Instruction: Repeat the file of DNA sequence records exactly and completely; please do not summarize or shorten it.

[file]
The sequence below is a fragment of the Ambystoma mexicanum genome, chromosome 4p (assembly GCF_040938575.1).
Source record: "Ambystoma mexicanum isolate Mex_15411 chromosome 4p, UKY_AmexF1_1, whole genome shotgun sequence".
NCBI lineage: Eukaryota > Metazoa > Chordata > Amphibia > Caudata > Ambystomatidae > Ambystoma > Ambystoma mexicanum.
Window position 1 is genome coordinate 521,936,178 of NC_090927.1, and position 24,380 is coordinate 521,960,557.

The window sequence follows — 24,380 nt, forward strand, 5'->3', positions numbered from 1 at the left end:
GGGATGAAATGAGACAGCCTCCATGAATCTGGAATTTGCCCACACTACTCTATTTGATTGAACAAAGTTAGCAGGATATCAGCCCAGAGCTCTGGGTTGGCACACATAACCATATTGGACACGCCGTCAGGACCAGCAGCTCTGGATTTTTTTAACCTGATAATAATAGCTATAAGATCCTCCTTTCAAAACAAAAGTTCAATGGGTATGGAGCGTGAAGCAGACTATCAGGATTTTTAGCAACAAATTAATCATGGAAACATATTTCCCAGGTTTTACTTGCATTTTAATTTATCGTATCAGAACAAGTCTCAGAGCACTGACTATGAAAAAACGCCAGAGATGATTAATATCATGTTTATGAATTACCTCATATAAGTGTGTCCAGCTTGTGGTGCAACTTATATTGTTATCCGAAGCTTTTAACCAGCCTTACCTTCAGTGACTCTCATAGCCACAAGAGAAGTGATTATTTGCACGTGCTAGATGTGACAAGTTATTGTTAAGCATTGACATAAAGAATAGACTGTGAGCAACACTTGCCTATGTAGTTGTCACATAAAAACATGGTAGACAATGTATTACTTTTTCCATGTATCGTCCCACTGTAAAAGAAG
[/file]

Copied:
The sequence below is a fragment of the Ambystoma mexicanum genome, chromosome 4p (assembly GCF_040938575.1).
Source record: "Ambystoma mexicanum isolate Mex_15411 chromosome 4p, UKY_AmexF1_1, whole genome shotgun sequence".
NCBI lineage: Eukaryota > Metazoa > Chordata > Amphibia > Caudata > Ambystomatidae > Ambystoma > Ambystoma mexicanum.
Window position 1 is genome coordinate 521,936,178 of NC_090927.1, and position 24,380 is coordinate 521,960,557.

The window sequence follows — 24,380 nt, forward strand, 5'->3', positions numbered from 1 at the left end:
GGGATGAAATGAGACAGCCTCCATGAATCTGGAATTTGCCCACACTACTCTATTTGATTGAACAAAGTTAGCAGGATATCAGCCCAGAGCTCTGGGTTGGCACACATAACCATATTGGACACGCCGTCAGGACCAGCAGCTCTGGATTTTTTTAACCTGATAATAATAGCTATAAGATCCTCCTTTCAAAACAAAAGTTCAATGGGTATGGAGCGTGAAGCAGACTATCAGGATTTTTAGCAACAAATTAATCATGGAAACATATTTCCCAGGTTTTACTTGCATTTTAATTTATCGTATCAGAACAAGTCTCAGAGCACTGACTATGAAAAAACGCCAGAGATGATTAATATCATGTTTATGAATTACCTCATATAAGTGTGTCCAGCTTGTGGTGCAACTTATATTGTTATCCGAAGCTTTTAACCAGCCTTACCTTCAGTGACTCTCATAGCCACAAGAGAAGTGATTATTTGCACGTGCTAGATGTGACAAGTTATTGTTAAGCATTGACATAAAGAATAGACTGTGAGCAACACTTGCCTATGTAGTTGTCACATAAAAACATGGTAGACAATGTATTACTTTTTCCATGTATCGTCCCACTGTAAAAGAAG